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21

I hate, I despise your festivals,

and I take no delight in your solemn assemblies.

22

Even though you offer me your burnt offerings and grain offerings,

I will not accept them;

and the offerings of well-being of your fatted animals

I will not look upon.

23

Take away from me the noise of your songs;

I will not listen to the melody of your harps.

24

But let justice roll down like waters,

and righteousness like an ever-flowing stream.

 


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Here the Prophet, anticipating an objection, shows that the Israelites deceived themselves, for they believed that God was pacified by their sacrifices: he declares all these to be useless; not only, as I think, because they themselves were impure; but because all their sacrifices were mere profanations. We have said elsewhere that sacrifices are often reprehended by the Prophets, when not accompanied by godliness and sincerity: for why did God command sacrifices to be offered to him under the law, except as religious exercises? It was hence necessary that they should be accompanied with penitence and faith. But hypocrites thought, as we have seen, that they thereby discharged their whole duty: it was then a profanation of divine worship. Though the Jews, as to the external form, had not departed from the rule of the law, yet their sacrifices were vicious, and repudiated by God: “I cannot bear them — they are a weariness to me — I repudiate them — I loathe them,” — these are expressions we meet with every where in Isaiah. And yet hypocrites regarded their worship as conformable to the law; but impurity of heart vitiated all their works, and this was the reason that God rejected every thing which the Jews thought available for holiness. But different, as I think, was the design of our Prophet: for it was not only for this reason that he blamed the Israelites, — because they falsely pretended God’s name in their sacrifices, but because they were apostates; for they had departed from the teaching of the law, and built for themselves a spurious temple.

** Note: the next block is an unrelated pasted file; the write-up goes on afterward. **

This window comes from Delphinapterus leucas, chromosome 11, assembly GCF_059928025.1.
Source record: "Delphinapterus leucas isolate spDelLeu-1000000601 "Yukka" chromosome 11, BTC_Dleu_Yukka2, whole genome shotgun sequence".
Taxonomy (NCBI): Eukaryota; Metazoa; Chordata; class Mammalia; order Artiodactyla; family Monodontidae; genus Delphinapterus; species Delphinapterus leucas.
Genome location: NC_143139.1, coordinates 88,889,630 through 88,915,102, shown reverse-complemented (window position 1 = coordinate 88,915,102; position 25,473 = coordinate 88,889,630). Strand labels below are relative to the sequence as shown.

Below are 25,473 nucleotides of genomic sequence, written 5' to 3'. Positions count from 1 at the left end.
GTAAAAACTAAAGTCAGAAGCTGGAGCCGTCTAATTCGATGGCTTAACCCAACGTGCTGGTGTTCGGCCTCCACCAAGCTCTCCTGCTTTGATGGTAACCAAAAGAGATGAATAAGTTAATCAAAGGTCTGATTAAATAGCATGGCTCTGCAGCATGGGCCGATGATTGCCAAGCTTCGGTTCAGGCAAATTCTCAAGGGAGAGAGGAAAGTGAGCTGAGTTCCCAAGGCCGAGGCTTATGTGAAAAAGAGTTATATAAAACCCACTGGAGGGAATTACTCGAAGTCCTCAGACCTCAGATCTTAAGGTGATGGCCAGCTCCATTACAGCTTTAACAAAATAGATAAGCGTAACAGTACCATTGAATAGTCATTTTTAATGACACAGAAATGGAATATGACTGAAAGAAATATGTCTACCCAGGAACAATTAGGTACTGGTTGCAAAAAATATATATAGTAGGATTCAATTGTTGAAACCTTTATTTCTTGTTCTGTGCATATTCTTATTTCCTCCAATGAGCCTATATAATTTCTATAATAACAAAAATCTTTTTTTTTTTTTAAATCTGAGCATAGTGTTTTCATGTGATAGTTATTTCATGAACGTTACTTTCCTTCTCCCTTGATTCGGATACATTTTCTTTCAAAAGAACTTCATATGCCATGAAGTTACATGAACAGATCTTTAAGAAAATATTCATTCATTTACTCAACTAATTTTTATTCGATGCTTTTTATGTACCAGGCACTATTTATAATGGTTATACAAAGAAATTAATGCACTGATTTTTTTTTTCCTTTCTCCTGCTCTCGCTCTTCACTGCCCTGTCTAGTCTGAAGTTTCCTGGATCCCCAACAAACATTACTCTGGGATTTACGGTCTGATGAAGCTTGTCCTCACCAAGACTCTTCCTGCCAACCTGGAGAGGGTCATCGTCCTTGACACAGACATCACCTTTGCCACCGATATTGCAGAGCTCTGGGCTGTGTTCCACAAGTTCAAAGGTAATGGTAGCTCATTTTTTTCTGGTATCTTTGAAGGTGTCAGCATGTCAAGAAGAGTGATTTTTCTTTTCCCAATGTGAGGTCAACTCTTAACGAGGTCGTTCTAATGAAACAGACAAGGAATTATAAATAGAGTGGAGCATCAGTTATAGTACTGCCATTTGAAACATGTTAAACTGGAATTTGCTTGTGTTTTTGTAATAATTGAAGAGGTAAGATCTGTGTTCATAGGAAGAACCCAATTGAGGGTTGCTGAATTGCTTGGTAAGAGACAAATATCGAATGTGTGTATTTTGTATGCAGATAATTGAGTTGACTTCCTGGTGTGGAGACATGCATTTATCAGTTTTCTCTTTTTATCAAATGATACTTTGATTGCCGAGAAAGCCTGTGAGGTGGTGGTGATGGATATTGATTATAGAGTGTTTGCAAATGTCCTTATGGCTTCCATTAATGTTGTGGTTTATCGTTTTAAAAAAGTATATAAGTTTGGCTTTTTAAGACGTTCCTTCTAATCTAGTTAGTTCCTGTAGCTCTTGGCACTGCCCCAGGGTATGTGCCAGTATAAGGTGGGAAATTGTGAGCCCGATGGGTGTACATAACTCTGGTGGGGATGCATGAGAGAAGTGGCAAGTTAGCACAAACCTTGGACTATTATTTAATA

It is yet true that they were deluded with this false notion, that their sins were expiated by sacrifices: but God reproved the Israelites, not only for this gross error, with which the Jews were also infected but for having renounced his true and lawful worship. Hence the external form of their worship deserved to be condemned; for it was not right to offer sacrifices except on mount Zion: but they, without having the ark of the covenant, devised a worship else-where, and even there worshipped the calves. We now understand the design of the Prophet: and this ought to be carefully observed, for interpreters think that the Prophet had nothing else in view, but to condemn a false presumption in the Israelites, because they sought to satisfy God with external sacrifices, while they were yet continuing obstinately in their sins. But the other evil ought to be added, which was, that they had corrupted the true worship of God even in its outward form.